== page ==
"I'm not sure that's where the problem begins, but it brings it into sharper focus," Ravasio said of the WinCup development. "A lot of people in town don't want that development. It never was our idea. We're doing that in response to an allocation from ABAG to increase housing. ... What really kicked things off was when we reviewed the Sustainable Community feedback and saw the huge housing growth projected for Corte Madera and the job growth for Corte Madera and we don't know where those numbers are coming from. ... ABAG is calling for job growth in Corte Madera that exceeds anything we've seen in the past 20 years."
Councilwoman Carla Condon said she couldn't find any evidence that Corte Madera had actually received any significant funding from ABAG. So, Corte Madera's leaders figured they really don't have much to lose by divorcing themselves of ABAG.
"This is a really emotional issue, but if we approach it rationally what's the downside to doing this and pulling out? Well, we're not going to get any grants from ABAG. Well, we haven't gotten any grants from ABAG, so not a lot of loss there. Potentially, we do lose our seat at the table and that is a concern to me. The point is, frankly, I'm not sure that we have one now. That's what I keep coming back to," Ravasio said.
Condon brought up the idea of gathering the other local municipalities to form a Marin County Council of Governments that could act as a similar force as ABAG, but with better local representation.
The only dissenting vote came from Councilwoman Alexandra Cock, but she didn't entirely disagree with the decision. Cock had hoped to develop an exit strategy before picking a fight with ABAG.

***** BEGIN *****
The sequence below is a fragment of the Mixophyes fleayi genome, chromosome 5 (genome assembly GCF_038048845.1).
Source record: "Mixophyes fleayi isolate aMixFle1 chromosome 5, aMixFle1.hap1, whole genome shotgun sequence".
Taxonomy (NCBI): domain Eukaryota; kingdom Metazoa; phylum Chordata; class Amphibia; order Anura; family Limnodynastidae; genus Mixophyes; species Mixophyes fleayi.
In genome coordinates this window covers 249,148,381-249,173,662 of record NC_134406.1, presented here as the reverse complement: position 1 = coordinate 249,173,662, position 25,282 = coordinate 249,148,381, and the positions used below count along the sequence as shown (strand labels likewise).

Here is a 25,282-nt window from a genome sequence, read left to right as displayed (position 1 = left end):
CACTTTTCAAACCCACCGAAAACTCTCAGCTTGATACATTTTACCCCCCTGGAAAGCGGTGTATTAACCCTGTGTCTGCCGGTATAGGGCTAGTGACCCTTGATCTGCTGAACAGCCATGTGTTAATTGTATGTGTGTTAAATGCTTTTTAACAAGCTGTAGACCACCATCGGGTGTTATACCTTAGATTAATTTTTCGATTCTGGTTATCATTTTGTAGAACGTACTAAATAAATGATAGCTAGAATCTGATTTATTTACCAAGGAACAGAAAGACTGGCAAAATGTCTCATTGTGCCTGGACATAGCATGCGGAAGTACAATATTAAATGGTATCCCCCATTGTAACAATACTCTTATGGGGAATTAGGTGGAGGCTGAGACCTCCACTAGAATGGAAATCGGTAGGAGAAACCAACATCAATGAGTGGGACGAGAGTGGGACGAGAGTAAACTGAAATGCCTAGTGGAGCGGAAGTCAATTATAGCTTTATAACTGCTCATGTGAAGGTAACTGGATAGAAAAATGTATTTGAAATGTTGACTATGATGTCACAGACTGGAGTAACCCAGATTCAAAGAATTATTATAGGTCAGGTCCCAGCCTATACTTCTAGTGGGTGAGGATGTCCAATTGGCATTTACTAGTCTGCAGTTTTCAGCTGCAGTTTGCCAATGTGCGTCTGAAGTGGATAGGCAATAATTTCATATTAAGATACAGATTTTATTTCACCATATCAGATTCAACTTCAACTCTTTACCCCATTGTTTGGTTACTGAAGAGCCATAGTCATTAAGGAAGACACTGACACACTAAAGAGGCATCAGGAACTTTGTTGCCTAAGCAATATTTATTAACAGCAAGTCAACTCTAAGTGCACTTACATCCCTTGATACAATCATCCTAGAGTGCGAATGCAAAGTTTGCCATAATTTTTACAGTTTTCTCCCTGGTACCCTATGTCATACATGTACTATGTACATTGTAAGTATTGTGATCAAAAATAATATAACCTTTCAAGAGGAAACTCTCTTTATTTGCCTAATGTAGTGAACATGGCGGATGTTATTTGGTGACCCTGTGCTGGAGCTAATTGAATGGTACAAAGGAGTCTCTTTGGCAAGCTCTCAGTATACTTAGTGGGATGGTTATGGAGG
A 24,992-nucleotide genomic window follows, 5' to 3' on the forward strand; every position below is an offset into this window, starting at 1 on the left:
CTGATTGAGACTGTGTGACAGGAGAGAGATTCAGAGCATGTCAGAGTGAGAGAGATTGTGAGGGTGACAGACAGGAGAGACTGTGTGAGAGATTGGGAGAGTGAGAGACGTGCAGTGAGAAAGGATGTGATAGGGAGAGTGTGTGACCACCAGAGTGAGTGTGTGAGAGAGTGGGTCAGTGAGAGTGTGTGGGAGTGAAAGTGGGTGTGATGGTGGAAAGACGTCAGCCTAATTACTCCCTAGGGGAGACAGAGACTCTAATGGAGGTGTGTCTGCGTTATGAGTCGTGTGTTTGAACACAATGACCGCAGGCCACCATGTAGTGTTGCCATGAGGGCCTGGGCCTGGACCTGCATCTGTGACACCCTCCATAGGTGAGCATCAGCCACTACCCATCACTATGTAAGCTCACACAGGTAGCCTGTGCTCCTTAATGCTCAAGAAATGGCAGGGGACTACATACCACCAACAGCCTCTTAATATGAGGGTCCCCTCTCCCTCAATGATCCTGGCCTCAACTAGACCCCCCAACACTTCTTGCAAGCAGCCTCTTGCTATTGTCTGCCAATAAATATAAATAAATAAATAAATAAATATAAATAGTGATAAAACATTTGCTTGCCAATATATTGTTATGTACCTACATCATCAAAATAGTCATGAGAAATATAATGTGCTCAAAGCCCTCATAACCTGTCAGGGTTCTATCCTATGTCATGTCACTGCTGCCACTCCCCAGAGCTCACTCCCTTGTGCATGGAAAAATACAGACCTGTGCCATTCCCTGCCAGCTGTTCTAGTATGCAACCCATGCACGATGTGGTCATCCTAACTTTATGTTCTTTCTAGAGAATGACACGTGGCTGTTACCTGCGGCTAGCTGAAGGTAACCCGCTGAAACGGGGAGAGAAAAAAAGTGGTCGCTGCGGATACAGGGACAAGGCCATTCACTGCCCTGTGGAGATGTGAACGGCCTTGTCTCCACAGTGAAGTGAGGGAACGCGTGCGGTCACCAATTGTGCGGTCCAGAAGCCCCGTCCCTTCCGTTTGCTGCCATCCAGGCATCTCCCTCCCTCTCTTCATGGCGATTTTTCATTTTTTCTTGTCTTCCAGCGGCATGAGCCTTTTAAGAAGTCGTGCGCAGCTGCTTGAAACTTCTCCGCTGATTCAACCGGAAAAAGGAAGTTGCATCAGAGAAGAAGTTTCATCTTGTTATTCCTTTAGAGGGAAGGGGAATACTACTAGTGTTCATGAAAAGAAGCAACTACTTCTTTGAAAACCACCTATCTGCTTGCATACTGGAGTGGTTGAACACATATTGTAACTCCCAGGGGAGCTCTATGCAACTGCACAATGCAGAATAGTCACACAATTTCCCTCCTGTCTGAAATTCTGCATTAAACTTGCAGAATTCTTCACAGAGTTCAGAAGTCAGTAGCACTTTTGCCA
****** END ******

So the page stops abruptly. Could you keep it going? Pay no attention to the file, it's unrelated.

"I've been vehemently opposed to One Bay Area ever since they came out with the concept. I'm totally opposed to homogenization of our whole area. I see it happening in our whole country and I do not like it and I do not agree with it. At the same time I want what we do to be effective and I'm not sure whether voting in favor of withdrawing from ABAG is really an effective step," Cock said. "I think the idea of creating our own Marin Council of Governments is a great idea. Rather than voting to do this now as, what I consider to be sort of a reactionary move, I think we should lobby all the other cities and the county and see if we can get them all on board with forming our own COG."
City council members in Larkspur, Fairfax, Mill Valley and other areas have recently and increasingly raised their voices in showing their displeasure with ABAG. They have, more quietly, discussed leaving the group.
"I moved here 21 years ago from Chicago and I moved here because o this place, because 82 percent of the land is park land or it's zoned for agriculture. I moved here because of the beaches, because of the mountains, because of the character of the small towns. I do not want to see that change, dictated to us by some organization in Sacramento, or Vallejo, or wherever ABAG is," Ravasio said. "So, for me, I would vote for this and let the chips fall where they may. We need to start the conversation. The way to get the support from other towns is to see someone step out, see someone do something, see someone be a leader in this thing and see if we can start to generate support that way."
San Anselmo resident Nancy O'Connell recalled attending a One Bay Area workshop hosted by ABAG in San Francisco: "There were people who were concerned this is going to kill the Bay Area. There's a group of grass roots citizenry that wants local control and does not want this huge overlay of ABAG to come down and smash their communities. … I'm encouraged to take this back to the San Anselmo Council and to Fairfax. The Ross Valley needs help to stay the Ross Valley."